Swap crunches for these six moves to strengthen your entire core and boost your balance

Boost your balance, protect yourself from back injuries and build a powerful core with just two light dumbbells

Sweat app trainer Britany Williams completing a core workout
(Image credit: Sweat / Britany Williams)

Crunches alone won't give you a comprehensive core workout. You need to do a range of exercises and movement patterns to work all of your core muscles in a range of ways. 

Wondering where to start? Grab a pair of light dumbbells and give this six-move session from Sweat app trainer Britany Williams a go. 

It features several rotating and load-bearing moves that will provide a comprehensive workout for your mid-body muscles. 

Sweat: was $19.99/month, now $9.99/month

Sweat: was $19.99/month, now $9.99/month

Save $10/month Enjoy 50% off your monthly Sweat app membership if you sign up before December 5th. The app is packed with workout programs from popular trainers like Kayla Itsines, Kelsey Wells and Britany Williams.

Watch Britany Williams' abs workout

Perform the exercises as a circuit, completing 12 repetitions of each (or eight on each side, if it's a one-sided movement). Williams advises running through this six-move sequence two times in total, or three if you want an extra challenge. 

Why you should swap sit-ups for these exercises

Why ditch sit-ups and crunches in favor of this alternative abs workout? Because "abs exercises with twists and holds can help you better target all aspects of your core," Williams says.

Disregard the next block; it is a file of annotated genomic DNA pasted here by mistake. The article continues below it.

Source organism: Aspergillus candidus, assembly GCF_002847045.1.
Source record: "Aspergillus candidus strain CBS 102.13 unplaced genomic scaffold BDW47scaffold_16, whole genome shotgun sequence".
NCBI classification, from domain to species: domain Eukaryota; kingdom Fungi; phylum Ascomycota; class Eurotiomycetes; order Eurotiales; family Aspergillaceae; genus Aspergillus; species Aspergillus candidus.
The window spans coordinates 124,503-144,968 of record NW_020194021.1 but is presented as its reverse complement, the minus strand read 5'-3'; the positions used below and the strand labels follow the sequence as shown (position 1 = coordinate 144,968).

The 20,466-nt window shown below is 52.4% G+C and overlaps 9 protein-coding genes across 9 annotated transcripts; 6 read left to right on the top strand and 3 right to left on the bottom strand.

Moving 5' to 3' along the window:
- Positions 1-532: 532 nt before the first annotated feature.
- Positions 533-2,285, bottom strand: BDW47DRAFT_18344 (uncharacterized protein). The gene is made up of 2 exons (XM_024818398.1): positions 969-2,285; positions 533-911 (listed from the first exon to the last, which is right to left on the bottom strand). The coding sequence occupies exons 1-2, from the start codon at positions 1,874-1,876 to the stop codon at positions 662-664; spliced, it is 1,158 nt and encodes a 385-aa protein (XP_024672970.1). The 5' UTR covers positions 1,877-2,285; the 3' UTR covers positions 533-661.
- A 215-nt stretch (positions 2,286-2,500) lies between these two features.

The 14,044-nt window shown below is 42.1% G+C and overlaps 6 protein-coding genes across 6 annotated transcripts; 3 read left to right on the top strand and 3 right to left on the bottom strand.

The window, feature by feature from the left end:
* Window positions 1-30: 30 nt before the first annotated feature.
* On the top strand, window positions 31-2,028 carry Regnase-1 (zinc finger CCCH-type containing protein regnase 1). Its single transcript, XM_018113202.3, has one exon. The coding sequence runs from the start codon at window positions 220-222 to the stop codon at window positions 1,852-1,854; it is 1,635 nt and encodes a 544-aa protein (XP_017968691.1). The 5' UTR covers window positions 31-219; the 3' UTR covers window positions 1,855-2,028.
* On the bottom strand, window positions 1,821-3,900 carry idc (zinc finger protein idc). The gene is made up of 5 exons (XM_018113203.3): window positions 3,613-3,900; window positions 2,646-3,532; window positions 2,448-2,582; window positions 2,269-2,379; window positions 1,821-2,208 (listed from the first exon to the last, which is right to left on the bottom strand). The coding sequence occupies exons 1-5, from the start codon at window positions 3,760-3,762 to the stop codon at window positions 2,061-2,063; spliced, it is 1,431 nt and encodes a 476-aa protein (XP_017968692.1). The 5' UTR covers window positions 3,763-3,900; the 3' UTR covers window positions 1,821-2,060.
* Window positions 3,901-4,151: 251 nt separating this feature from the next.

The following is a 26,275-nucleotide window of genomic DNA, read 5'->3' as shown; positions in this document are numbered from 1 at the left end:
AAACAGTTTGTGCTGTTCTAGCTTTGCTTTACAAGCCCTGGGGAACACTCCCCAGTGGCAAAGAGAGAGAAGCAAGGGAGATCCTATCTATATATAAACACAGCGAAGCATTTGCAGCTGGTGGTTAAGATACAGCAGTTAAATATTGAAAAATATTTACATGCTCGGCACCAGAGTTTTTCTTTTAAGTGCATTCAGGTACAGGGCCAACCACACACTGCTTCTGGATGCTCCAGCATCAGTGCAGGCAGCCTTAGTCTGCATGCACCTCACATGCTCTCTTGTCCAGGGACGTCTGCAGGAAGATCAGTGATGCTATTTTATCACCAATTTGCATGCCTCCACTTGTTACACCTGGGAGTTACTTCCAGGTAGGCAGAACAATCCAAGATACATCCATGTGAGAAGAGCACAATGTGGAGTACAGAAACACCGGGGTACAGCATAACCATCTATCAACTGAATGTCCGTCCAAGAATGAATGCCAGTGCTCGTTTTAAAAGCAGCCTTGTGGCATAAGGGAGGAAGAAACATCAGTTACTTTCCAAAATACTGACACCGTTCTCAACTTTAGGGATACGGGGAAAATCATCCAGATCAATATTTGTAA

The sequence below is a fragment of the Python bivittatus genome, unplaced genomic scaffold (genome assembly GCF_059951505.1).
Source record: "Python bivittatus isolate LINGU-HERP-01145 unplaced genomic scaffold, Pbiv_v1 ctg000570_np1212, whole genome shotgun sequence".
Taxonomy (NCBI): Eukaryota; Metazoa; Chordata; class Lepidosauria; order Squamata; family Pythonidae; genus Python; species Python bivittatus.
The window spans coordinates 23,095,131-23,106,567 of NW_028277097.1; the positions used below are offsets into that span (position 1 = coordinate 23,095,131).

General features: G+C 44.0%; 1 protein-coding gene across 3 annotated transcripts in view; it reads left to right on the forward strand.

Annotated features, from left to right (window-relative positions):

Both sit-ups and crunches focus on flexing (or bending the spine), which will primarily target your rectus abdominis—the muscles on the front of the stomach, responsible for the six-pack shape.

But there's much more to the core than this. It's actually made up of a wide collection of mid-body muscles, which provide stability and spinal support. These muscles are also responsible for transferring power between your upper and lower body, so strengthening them could improve your sporting performance and make everyday movements easier.

Williams' routine provides a comprehensive core workout, rather than just focusing on the rectus abdominis. The rotational movements she includes will target the internal and external obliques, which run down the side of the abdomen. She also targets the spine-supporting transverse abdominis muscle, by using exercises that require you to hold your trunk steady against the weight of your own body (such as the plank variations) or a heavy dumbbell (see the overhead dumbbell marches).

If you don't have any weights at home, you can do this workout with a pair of filled water bottles (as long as they weigh approximately the same).

Or, if you want to add some to your home workout set-up, take a look at our guide to the best adjustable dumbbells, tried and tested by our team of fitness writers. 

Harry Bullmore
Fitness Writer

Harry Bullmore is a Fitness Writer for Fit&Well and its sister site Coach, covering accessible home workouts, strength training session, and yoga routines. He joined the team from Hearst, where he reviewed products for Men's Health, Women's Health, and Runner's World. He is passionate about the physical and mental benefits of exercise, and splits his time between weightlifting, CrossFit, and gymnastics, which he does to build strength, boost his wellbeing, and have fun.

Harry is a NCTJ-qualified journalist, and has written for Vice, Learning Disability Today, and The Argus, where he was a crime, politics, and sports reporter for several UK regional and national newspapers.